In fact I'd be prepared to bet that we will be able to look back on this point in automotive history and see it as the tipping point for the adoption of electric cars. If this scandal kills off light-duty diesel engines (which it very well could) then the next-best option for cleaner vehicles is all-electric.

Monday, September 21, 2015

Do you use your in-car tech?

JD Power's latest report (here) makes for an interesting read. Seems like most new car owners aren't using most of the tech that manufacturers are trying to jam into new cars. From the pointless things like voice control (which never works) to apps (why?) to genuinely useful things like heads-up displays.
I have to say I'm firmly in that category. I love tech - I'm an early adopter for most things - but the crap 'tech' that manufacturers put in cars is showing how desperate they are to try to distinguish themselves from their competitors. Between speed cameras, gas mileage wars and emissions regulations, there's really no point in having a more powerful, faster car now - you can't use it anywhere. And from a distance, most 4-door saloons look like either a Honda Prelude or a Toyota Camry because all imagination has evaporated from the 'design' departments.
So instead, the manufacturers have turned to tech gimmicks to try to sell cars. This was definitely true last time I was looking to buy a car. I ended up with the Range Rover Evoque because it genuinely looks different and is a fun car to drive at any speed. But when I was looking at the Audi, during the test drive, the dealer really didn't know much about traction control, center of gravity, torque or anything I wanted to know about, but he was bang up to date on how I could play videos directly from my phone on to the center console while driving. Same happened at the Mercedes dealership. According to their salesman, the concierge system (the remote connectivity system that allows you to call someone to do menial tasks for you, like remotely programming your GPS) was the best thing ever in the history of the universe. Again, he knew little about fundamentals like power steering and cruise control. Same was true at every dealer except Land Rover who gave me the keys and said "bring it back when you've had enough". They were the only ones who didn't put a sales drone in the car with me to explain to me how amazing the hifi was or what an awesome feature it was that the car would read my twitter feed to me.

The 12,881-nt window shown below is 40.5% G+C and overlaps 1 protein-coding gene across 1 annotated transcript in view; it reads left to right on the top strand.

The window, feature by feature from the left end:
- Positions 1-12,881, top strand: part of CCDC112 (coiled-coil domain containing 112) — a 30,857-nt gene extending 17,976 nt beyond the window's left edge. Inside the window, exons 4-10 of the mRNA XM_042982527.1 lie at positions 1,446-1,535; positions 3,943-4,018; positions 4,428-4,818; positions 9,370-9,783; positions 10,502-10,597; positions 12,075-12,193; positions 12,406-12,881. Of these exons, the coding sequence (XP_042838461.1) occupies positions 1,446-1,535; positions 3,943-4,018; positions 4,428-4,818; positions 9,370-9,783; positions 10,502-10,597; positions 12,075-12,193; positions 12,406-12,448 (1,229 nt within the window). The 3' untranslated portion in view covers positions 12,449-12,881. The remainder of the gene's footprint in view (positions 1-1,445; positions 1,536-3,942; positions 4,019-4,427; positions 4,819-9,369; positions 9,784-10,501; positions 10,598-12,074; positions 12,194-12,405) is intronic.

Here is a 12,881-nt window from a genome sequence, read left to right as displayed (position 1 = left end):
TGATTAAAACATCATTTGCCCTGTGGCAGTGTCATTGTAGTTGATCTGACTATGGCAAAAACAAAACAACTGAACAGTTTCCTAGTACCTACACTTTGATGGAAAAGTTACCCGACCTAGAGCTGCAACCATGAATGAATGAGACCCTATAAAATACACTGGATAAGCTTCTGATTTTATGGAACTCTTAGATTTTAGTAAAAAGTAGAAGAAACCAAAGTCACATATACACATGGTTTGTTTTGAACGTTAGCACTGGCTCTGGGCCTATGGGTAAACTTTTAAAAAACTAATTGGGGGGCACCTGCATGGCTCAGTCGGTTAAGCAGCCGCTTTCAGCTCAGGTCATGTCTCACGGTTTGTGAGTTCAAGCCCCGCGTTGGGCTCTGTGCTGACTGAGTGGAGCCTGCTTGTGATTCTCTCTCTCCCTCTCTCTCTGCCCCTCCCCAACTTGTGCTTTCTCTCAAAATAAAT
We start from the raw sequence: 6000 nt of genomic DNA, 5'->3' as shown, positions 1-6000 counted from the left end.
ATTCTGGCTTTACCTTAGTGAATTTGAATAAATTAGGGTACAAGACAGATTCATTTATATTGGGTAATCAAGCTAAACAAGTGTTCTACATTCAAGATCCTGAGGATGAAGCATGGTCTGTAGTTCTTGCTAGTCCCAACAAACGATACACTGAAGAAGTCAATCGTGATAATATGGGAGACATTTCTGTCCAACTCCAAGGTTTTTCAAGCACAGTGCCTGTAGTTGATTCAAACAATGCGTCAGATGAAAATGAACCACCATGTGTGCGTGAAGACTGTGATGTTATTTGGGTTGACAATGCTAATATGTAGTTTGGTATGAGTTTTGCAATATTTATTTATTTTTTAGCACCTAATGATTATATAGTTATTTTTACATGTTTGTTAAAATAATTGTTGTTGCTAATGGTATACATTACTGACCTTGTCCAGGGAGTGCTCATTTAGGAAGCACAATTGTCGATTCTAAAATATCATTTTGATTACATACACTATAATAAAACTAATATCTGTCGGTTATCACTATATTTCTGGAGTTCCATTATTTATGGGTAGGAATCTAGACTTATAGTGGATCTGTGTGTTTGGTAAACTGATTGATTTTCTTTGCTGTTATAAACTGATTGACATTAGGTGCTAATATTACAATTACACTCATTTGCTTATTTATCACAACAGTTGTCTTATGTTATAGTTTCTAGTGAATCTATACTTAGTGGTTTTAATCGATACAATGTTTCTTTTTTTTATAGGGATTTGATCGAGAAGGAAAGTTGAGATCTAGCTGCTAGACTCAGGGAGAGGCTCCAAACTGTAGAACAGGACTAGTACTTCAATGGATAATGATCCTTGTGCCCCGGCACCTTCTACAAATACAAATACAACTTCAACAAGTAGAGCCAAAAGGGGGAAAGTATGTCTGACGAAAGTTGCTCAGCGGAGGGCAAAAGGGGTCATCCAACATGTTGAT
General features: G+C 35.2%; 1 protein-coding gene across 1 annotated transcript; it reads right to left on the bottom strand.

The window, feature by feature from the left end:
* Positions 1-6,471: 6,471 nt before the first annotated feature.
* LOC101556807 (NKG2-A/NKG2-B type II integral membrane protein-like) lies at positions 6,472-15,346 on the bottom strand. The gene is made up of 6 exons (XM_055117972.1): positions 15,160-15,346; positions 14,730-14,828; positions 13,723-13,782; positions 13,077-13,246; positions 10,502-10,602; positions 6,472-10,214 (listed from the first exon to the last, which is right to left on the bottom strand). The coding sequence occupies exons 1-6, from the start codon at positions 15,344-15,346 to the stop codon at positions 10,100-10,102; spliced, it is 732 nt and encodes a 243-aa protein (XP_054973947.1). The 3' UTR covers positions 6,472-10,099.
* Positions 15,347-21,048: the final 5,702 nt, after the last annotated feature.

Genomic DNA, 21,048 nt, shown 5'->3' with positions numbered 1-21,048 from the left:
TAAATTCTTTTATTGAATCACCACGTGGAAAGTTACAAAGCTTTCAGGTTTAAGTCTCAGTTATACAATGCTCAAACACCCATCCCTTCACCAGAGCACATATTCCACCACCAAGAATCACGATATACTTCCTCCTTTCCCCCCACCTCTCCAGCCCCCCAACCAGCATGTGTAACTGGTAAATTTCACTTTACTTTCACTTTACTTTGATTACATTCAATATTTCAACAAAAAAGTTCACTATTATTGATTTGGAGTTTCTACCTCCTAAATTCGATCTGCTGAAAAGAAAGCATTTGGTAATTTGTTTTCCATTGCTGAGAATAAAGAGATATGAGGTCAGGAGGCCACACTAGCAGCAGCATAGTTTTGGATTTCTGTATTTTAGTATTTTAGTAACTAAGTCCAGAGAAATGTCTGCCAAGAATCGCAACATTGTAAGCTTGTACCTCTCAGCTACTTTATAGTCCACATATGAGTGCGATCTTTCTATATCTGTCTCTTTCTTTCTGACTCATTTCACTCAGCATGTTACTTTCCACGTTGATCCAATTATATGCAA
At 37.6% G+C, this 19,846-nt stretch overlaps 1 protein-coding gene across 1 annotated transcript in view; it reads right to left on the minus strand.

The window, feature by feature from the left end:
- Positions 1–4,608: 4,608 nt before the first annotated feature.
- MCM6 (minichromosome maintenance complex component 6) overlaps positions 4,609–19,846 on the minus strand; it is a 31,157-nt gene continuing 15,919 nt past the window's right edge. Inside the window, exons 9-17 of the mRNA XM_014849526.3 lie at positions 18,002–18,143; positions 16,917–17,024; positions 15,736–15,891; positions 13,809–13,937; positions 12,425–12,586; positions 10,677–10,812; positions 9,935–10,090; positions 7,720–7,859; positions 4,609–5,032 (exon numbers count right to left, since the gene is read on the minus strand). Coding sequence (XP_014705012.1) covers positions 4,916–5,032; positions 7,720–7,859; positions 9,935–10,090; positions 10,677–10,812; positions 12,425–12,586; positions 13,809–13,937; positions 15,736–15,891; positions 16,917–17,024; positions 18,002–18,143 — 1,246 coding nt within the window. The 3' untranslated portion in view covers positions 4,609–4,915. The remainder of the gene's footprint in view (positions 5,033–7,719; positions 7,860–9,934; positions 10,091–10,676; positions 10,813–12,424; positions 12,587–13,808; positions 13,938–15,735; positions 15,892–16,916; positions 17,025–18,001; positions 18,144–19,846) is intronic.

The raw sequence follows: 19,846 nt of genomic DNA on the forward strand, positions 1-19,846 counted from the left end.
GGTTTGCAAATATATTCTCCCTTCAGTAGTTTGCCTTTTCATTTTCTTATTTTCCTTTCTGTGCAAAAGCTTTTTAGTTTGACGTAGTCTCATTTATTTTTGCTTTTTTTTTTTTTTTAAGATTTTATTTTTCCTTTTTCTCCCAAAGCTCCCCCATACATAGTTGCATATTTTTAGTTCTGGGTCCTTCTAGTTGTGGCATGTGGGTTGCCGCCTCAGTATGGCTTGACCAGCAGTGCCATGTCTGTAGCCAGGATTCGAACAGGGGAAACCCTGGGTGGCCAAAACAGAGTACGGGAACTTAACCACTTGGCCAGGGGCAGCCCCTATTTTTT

So yeah - do you have a 'tech'-laden car full of things you don't use? And if so, why are we paying for all this crap?

Monday, September 14, 2015

For $60, millions of dollars of self-driving-car tech can be defeated.

From the "d'uh!" newsdesk, more information this week on how drone cars are not as infallible as Google and everyone else would like you to believe.